AUGUSTA — Gov. Paul LePage’s two major opponents in the 2014 governor’s race say they would nix the A-F school grading system if they are elected, casting doubt on the future of the program if LePage doesn’t return to office.
From the start, the report card system unveiled in May provoked backlash from educators, Democratic legislators and many parents, who said the grades were an unfair and incomplete depiction of school quality. That sentiment is shared by Democratic U.S. Rep. Mike Michaud and independent Eliot Cutler, who both say they will run for governor next year.
In an emailed statement, Michaud said the system is deeply flawed and undermines public schools.
“Like most people, I think it’s extremely important to hold schools accountable, but we need a better approach that includes parents, teachers and administrators,” Michaud said.
Cutler, who finished a close second to LePage in 2010, said that instead of school quality, the grades represent inequities in resources across the state, both in students’ homes and in the system of state aid for schools.
“It’s not clear to me where the A-F grading takes us,” Cutler said. “It tells us something we already know, and that is that our funding formula in Maine and our distribution of resources in Maine is problematic.”
When the grades were first released, staff at the Department of Education had to “hunker down” and ride out the criticism for a couple of weeks after the grades were released, but since then they’ve seen acceptance of the system, spokeswoman Samantha Warren said in July.
“Very quickly the conversation shifted from, ‘Should they be doing these grades?’ to ‘What do we include in these grades?’ to ‘What do we do about these grades?'” she said. “Now schools are in a position to engage with us in a conversation about what this was all about.”
Questions raised nationally
On the national scene, however, a new round of debate has erupted about the validity and usefulness of A-F grading for schools, which could affect the drive to implement it in more states. And without a place in statute or federally mandated reporting, Maine’s system could be vulnerable to changes in the political environment in Augusta.
There are 15 states with A-F grading for schools, with Maine as one of four states to join the trend just in the last year. Maine’s system is far less entrenched than the others, and not just because of its newness.
In most states, the systems were adopted through legislation, but Maine’s is an initiative of the LePage administration. There’s nothing in statute to require the Department of Education to calculate and publish grades if the next governor decides against it.
In addition, at least half of the states with letter grades incorporated them into the plans that have freed them from some requirements of the federal No Child Left Behind act. To comply with the terms of the waivers, those states must continue to apply letter grades to schools.
By contrast, the waiver that the U.S. Department of Education recently approved for Maine is based on a different school rating system, with labels such as “priority,” “focus” and “meeting.”
Maine Department of Education officials have said they will continue to use A-F because it’s clearer for the public, but there’s nothing in Maine’s waiver that requires the state to use the letter grades.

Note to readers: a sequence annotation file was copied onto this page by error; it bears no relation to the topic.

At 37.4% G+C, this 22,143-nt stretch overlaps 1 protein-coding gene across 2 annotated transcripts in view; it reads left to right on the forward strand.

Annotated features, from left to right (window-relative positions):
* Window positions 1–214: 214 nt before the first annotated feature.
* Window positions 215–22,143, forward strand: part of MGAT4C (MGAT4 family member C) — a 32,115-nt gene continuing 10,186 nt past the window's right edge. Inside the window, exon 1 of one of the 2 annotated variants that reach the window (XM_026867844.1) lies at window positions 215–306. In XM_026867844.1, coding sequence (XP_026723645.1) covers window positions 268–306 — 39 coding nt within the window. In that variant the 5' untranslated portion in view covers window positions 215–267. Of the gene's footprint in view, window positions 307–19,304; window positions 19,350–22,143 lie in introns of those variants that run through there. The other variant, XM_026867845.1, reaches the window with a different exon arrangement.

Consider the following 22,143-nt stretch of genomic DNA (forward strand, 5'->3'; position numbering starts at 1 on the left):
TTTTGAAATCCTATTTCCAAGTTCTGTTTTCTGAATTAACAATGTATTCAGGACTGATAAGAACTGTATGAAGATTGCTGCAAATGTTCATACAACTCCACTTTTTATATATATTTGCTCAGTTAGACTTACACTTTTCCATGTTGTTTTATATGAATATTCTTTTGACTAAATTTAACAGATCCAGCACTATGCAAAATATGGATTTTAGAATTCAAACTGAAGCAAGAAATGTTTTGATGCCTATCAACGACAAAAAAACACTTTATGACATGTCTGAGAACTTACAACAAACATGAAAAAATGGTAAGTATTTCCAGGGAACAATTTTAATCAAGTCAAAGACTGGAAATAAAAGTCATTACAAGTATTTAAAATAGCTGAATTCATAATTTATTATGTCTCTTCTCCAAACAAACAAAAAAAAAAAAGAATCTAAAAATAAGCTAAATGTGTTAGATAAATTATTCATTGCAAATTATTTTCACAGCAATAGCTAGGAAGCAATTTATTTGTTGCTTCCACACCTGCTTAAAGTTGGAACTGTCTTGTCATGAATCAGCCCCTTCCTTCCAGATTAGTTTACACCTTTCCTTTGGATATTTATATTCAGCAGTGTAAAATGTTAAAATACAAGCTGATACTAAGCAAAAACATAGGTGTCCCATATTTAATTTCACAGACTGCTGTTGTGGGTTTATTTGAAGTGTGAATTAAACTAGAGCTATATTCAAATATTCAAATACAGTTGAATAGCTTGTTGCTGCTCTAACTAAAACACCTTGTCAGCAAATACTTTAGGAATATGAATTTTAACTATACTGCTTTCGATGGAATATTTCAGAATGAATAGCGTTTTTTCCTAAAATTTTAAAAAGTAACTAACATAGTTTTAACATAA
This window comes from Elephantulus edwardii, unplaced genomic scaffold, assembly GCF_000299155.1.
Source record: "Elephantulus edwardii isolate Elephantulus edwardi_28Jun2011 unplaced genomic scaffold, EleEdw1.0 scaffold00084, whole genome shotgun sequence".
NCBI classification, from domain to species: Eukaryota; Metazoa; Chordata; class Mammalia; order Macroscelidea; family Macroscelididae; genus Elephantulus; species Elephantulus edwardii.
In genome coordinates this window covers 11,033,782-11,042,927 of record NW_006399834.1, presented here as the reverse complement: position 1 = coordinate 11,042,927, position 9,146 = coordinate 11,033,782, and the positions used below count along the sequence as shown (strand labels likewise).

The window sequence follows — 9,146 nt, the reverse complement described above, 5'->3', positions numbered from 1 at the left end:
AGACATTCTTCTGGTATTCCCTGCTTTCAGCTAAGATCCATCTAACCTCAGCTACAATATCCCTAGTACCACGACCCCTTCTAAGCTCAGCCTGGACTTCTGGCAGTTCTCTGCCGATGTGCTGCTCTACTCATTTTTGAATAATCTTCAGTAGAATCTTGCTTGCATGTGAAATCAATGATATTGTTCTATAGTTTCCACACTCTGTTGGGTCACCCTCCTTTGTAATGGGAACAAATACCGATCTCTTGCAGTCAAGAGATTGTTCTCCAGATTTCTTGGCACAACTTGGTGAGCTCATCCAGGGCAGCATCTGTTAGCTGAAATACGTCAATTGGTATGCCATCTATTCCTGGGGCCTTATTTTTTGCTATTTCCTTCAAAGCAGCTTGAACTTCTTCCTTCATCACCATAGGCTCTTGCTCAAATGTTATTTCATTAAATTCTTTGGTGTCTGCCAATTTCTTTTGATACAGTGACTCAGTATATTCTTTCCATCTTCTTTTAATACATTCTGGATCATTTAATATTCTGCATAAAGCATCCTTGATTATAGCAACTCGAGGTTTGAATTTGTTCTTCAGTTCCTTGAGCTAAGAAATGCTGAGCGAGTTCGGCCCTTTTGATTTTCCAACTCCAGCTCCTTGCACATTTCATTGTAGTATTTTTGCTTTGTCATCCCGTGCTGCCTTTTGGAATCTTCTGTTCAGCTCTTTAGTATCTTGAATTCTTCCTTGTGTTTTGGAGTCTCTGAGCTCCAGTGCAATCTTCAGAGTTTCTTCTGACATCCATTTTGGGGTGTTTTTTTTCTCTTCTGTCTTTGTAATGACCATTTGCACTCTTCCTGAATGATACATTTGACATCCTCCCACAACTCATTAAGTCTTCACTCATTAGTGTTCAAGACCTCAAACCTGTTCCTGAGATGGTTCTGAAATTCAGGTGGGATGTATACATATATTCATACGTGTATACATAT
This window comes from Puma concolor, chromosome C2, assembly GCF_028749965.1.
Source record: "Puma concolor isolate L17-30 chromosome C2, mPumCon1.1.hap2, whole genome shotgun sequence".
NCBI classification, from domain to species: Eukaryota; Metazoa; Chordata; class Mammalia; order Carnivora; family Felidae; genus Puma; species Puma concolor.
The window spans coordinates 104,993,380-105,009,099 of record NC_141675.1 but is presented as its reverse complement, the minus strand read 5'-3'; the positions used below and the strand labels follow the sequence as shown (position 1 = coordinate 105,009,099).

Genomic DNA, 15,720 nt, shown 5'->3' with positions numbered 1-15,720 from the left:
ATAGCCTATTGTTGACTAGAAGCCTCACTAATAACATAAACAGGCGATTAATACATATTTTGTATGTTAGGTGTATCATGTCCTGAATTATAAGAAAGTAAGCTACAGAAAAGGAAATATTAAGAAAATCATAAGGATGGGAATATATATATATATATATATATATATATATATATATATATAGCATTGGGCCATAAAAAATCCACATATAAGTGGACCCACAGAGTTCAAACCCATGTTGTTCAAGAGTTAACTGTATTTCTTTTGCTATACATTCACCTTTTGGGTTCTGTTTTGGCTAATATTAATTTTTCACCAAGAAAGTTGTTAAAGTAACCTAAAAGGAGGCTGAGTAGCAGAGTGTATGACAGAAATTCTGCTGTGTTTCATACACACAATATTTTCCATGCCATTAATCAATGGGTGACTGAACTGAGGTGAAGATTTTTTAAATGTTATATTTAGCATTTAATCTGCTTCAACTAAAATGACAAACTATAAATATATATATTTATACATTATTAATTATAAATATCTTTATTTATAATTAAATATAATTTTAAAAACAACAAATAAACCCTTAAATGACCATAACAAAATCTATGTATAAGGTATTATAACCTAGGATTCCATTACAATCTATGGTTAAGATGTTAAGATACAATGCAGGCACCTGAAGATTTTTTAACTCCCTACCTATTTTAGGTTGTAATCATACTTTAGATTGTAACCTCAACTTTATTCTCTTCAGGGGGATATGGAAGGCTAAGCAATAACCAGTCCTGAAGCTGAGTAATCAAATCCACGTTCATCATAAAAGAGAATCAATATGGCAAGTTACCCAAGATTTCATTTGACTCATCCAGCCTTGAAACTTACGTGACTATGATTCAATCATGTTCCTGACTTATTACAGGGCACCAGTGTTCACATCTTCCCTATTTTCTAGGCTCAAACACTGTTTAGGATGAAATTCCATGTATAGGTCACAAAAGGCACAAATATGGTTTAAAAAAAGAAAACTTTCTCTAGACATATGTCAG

Warren said in a year or two, school leaders will come to expect and even welcome the grades.
“Schools will be calling for this, especially for schools that are making progress,” she said. “They’re going to keep wanting that annual opportunity to show off what they’re doing.”
Rachelle Tome, the state’s chief academic officer, said being in statute wouldn’t necessarily protect the A-F system because a future Legislature could always repeal it.
“Does the state want its own accountability? Do we want some level of understanding of how our schools are doing?” Tome said. “I think those are the questions.”
The first attempt to create a rating system in state law failed. Shortly after the release of the report cards, Democrats introduced L.D. 1540 to create a task force to design a school rating system that would incorporate more years of student assessment data, college enrollment rates, interviews with parents and comparisons within regional and economic peer groups.
The bill was approved by majorities in the Legislature, but not the two-thirds majorities it required as emergency legislation, or that would have been necessary to override a likely veto by LePage.
The bill’s sponsor, Sen. Rebecca Millett, D-South Portland, said she still views the A-F system as inherently flawed, but she’s not inclined to submit a similar bill in the next regular session because it would probably suffer the same fate.
“I don’t expect that people’s positions have changed,” said Millett, the Senate chairwoman of the Education and Cultural Affairs Committee. “We want to be careful how we spend our time and make sure it’s worth our effort.”
Rep. Matt Pouliot, R-Augusta, however, said he expects more legislative action on school grades, both in opposition and in support.
“I think moving forward you’re probably going to see some legislation to stop what’s there,” he said. “I think you’re going to see some legislation to make it part of statute.”
Pouliot, also a member of the education committee, said he supports A-F grading, but he wants the system to recognize the challenges faced by schools with low-income populations and to provide more support to those schools.
The letter grades, like the standardized test scores weighted heavily in the grading formula, are strongly correlated with schools’ economic profiles.
A different approach
Some school leaders aren’t necessarily opposed to A-F grading, but want it to be recalibrated with input from educators. Greg Potter, superintendent of Newport-based Regional School Unit 19, said the development of the system seemed rushed, when it should have happened deliberately and with the involvement of the Legislature.
Potter said state officials should convene a group that includes administrators, teachers and community leaders to discuss the grades.
“I just think more work could be done in getting folks together and discussing how this is impacting schools and how meaningful the data is and how effectively the schools can use the data,” he said. “It seems like that would be the next step for the state.”
Maine Education Association President Lois Kilby-Chesley said she’d want to do away with A-F grading altogether. The teachers union could potentially support grading school performance if the measures went beyond the standardized test results and graduation rates now fed into the formula, Kilby-Chesley said — measures that give a more complete picture of individual schools.